<em>Rock of Ages</em> is a Head (Against Wall) Banger

Rock 'n roll clusterfuck about as appealing as venues' piss-stained urinals

Baldwin and Crusie in Rock of Ages. (David James)

As rock musicals go, Rock of Ages can’t go fast enough. This sloppy freak show is two minutes shy of two solid hours of screaming swill, without a shred of freshness, insight, cleverness or coherence to be detected within a two-mile radius. It’s based on a noisy Broadway jukebox joke that was never much to write home about in the first place, but it still had a soupçon of humor and banal charm, both of which are bewilderingly missing on the screen. The fact that the show is still running testifies to the confounding disregard for taste and intelligence rampant among today’s mass-market audiences. I haven’t seen a movie this bad since Battlefield Earth and Howard the Duck.

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There is no plot, but you can write the outline for the one that’s missing on your fingernail. Stupid girl from Oklahoma boards a Greyhound bus for drug-addicted, sex-crazed Hollywood to become a rock star and meets a janitor who also wants to be a rock star. She ends up stripping, he ends up in a boy band, and the story ends up in the hopper with the rest of the clichés. The two-minute story threatens to drag on for years, populated by amplified wack jobs shrieking lyrics that cannot be translated and spitting dialogue so filthy it can’t be repeated. The director is a fraud named Adam Shankman (Hairspray) who is so inept he has a hard time figuring out if there’s any film in the camera. Hollywood blackmail comes in all sizes, but I shudder to think what it took to trap otherwise respectable people like Alec Baldwin, Tom Cruise, Paul Giamatti and Catherine Zeta-Jones into this kind of unsalvageable garbage.

Hate sets in early. Sherrie from Tulsa (rock singer Julianne Hough) boards the Greyhound and all of the other passengers burst into song, including the children. Arriving in the middle of a parody of the Sunset Strip in the 1980s, her suitcase full of Twisted Sister albums is immediately stolen, but the prancing drug dealers and prostitutes are as cheerful and friendly as extras on The Donna Reed Show. In minutes, a janitor and wannabe rock icon (singer Diego Boneta, eons away from star status) lands Sherrie a job in the Bourbon Room, a cross between the old Whiskey a Go-Go and the noxious Viper Room where River Phoenix took the cab. It’s a hellhole, run by a fat, greasy cretin in a long Cher wig (Alec Baldwin) and threatened with police raids and foreclosure warnings by the new mayor’s wife (Catherine Zeta-Jones), who dedicates herself to cleaning up the crime and vice that has taken Los Angeles captive. She organizes church groups to shut down the Bourbon and destroy the career of Stacie Jaxx, an alcoholic, terminally stoned, oversexed dope fiend played by a half-nude, tattooed Tom Cruise with extended nipples, black fingernail polish, a pet baboon who mixes his drinks and a lot of hair below his belly button that would, back in the day, have caused a riot at the Hays Office. It’s supposed to be a “brave” example of a fearless actor doing a stretch, but he looks more like an androgynous addict at the New Orleans Mardi Gras who has been spending entirely too much time in the wrong kind of massage parlors.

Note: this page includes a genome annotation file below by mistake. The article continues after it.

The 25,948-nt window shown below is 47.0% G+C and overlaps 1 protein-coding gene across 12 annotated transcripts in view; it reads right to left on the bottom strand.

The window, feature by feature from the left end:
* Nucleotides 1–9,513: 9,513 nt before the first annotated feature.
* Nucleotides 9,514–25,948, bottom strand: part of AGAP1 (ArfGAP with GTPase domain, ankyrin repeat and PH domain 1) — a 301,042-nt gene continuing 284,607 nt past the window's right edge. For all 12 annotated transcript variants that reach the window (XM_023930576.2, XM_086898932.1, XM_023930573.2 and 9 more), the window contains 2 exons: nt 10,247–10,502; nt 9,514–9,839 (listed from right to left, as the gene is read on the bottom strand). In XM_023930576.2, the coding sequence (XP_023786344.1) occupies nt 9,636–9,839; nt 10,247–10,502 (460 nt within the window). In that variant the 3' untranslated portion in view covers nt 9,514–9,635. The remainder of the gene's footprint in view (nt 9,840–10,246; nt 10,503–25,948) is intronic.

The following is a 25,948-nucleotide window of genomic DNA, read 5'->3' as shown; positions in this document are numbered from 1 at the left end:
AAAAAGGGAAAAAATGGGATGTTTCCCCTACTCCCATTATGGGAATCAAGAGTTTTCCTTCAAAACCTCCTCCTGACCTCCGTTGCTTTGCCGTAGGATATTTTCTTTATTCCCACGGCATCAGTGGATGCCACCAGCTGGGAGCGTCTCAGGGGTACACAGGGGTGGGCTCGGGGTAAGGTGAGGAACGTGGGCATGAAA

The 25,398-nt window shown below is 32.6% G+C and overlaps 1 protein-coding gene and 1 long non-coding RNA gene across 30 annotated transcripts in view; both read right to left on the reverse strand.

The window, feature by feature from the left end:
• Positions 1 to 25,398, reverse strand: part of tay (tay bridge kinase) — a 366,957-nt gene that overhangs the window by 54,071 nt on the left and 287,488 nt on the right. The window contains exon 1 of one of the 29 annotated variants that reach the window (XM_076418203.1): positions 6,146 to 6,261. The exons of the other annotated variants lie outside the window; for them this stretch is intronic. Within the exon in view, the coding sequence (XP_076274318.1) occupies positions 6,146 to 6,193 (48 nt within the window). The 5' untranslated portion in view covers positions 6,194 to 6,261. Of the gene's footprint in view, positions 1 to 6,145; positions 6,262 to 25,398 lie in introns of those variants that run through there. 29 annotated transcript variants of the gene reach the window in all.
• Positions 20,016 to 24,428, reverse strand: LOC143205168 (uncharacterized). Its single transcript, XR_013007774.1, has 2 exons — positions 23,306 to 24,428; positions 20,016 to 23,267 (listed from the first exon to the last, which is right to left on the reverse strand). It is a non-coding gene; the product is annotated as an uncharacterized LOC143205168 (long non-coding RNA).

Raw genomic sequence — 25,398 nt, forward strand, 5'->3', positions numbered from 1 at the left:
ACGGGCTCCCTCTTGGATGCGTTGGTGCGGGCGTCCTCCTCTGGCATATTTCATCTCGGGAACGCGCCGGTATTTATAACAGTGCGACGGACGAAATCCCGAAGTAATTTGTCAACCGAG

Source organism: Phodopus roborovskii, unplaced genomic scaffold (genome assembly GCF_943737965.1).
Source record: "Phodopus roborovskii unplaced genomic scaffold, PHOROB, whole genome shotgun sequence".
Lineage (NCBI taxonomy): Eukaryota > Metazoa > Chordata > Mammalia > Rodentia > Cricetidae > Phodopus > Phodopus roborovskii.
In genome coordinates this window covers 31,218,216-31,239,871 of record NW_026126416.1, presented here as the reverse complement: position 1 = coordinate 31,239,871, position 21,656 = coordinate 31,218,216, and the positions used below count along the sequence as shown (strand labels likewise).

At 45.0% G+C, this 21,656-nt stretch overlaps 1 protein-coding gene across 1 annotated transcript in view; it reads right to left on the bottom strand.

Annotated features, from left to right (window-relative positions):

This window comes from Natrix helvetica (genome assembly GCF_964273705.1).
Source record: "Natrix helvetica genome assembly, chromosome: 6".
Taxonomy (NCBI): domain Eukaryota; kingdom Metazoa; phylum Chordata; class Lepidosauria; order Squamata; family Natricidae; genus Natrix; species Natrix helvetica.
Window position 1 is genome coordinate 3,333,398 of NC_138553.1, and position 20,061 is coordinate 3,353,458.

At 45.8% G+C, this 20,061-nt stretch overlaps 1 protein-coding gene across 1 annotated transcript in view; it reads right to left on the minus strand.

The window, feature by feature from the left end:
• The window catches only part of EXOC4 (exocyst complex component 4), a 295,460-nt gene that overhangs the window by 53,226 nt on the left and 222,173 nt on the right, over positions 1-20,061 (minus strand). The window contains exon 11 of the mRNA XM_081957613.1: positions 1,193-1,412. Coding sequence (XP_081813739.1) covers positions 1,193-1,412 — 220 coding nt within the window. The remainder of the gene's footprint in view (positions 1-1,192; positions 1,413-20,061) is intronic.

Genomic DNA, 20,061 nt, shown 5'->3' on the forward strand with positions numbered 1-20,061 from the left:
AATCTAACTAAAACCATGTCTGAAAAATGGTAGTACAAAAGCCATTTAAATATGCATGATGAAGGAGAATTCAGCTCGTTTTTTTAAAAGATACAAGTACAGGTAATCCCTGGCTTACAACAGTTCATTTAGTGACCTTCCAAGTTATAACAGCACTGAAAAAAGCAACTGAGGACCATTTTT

Between a barrage of unspeakable assaults on the eardrums by groups called Arsenal and Concrete Balls, the mayor’s wife, who reveals she once spent the night with Stacie Jaxx unconscious from drugs and multiple orgasms and never got over it, sings “Hit Me With Your Best Shot” while the mayor is getting spanked by his S&M secretary. “Listen up,” says Mr. Baldwin, preparing his teenybopper clientele for Stacie Jaxx to turn the Bourbon Room into a Xanadu of “sweat, ear-shattering music and puke—so let’s get going!” Ms. Zeta-Jones remembers the night he made her “feel like a woman”, covered with Cool Whip and Wild Turkey. Ms. Hough tells the rock superstar, “When my hamster died, your music really, really helped me through.” The audience at the screening I attended was laughing so hard I missed a lot of the sub-mental dialogue, but who could miss Alec Baldwin, in the lowest point and most embarrassing mistake of his career, bellowing “I just vomited—in my pants. It came out of my ass.” The filthy, disgusting script is by three people who should remain nameless, but I can hardly believe one of them is Justin Theroux, a good actor who would do the world a favor if he dropped his laptop off the top of the Chrysler Building. Mary J. Blige drops by to offer sage advice (“It’s not fame and fortune you came to L.A. looking for—it’s love. And love left this place a long time ago!”) Tom Cruise gets a reporter from Rolling Stone pregnant and ends up on the toilet floor covered in condoms. It’s about as entertaining as an iron lung.

I can understand the perverse temptation to make money by appealing to the base instincts of an ever-increasing audience of fools, but this assault on the IQ is where people with self-respect should draw the line. Rock of Ages is so bad it makes Burlesque look like an underappreciated masterpiece.



Running Time 123 minutes

Written by Justin Theroux, Chris D’Arienzo, Allan Loeb and Chris D’Arienzo (musical book)

Directed by Adam Shankman

Starring Julianne Hough, Diego Boneta and Tom Cruise


<em>Rock of Ages</em> is a Head (Against Wall) Banger